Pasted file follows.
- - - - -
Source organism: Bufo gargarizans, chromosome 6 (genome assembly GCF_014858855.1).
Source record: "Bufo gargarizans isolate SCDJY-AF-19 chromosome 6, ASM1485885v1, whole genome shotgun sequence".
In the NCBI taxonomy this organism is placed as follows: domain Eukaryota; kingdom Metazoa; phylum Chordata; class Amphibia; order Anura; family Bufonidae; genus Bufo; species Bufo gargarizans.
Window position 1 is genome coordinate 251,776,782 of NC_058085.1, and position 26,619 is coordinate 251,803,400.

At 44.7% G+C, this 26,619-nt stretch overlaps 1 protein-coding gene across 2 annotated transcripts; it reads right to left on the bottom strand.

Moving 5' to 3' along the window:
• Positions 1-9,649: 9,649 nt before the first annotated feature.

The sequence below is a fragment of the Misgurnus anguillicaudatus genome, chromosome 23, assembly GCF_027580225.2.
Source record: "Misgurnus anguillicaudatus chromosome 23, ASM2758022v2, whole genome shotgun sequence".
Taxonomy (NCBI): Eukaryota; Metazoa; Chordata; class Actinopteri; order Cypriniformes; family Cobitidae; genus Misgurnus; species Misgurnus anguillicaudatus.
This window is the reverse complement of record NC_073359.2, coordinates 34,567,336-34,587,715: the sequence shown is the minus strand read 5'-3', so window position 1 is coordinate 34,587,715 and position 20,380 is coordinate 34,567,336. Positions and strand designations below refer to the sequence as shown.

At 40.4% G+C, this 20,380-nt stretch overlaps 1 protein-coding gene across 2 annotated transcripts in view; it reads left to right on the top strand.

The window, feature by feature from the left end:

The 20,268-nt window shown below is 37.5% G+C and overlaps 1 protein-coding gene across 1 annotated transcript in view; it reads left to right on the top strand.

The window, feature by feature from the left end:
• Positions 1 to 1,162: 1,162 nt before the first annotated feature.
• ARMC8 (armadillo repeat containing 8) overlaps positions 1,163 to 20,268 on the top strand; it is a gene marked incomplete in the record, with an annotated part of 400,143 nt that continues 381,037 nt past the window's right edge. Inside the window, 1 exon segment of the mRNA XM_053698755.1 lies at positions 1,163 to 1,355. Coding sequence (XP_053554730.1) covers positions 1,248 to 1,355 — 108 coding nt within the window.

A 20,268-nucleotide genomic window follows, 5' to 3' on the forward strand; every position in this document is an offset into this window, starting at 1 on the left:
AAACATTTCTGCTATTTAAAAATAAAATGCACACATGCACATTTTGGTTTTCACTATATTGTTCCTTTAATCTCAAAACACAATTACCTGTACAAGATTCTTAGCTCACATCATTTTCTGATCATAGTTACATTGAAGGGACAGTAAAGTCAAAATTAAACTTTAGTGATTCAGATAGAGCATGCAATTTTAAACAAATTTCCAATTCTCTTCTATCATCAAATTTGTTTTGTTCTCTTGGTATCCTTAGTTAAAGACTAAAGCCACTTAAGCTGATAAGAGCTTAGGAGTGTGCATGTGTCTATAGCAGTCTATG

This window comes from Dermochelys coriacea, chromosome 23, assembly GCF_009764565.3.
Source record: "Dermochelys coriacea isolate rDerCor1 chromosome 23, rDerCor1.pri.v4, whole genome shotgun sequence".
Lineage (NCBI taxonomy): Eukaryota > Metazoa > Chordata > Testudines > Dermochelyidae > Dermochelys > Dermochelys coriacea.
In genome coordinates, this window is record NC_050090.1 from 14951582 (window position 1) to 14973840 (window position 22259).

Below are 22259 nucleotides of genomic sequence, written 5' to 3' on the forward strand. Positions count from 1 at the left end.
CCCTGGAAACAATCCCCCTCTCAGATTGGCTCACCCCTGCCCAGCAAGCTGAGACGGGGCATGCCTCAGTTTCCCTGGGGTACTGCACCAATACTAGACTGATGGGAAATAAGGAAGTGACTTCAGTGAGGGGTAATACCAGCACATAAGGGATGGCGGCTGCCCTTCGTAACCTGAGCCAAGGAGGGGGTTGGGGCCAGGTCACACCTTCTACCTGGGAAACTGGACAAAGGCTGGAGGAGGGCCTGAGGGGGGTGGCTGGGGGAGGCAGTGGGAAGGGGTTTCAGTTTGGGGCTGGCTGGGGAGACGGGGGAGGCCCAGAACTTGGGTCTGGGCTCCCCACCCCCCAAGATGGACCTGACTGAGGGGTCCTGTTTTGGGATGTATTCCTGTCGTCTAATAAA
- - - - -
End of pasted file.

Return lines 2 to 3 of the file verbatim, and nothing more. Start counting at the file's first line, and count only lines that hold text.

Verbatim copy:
Source record: "Bufo gargarizans isolate SCDJY-AF-19 chromosome 6, ASM1485885v1, whole genome shotgun sequence".
In the NCBI taxonomy this organism is placed as follows: domain Eukaryota; kingdom Metazoa; phylum Chordata; class Amphibia; order Anura; family Bufonidae; genus Bufo; species Bufo gargarizans.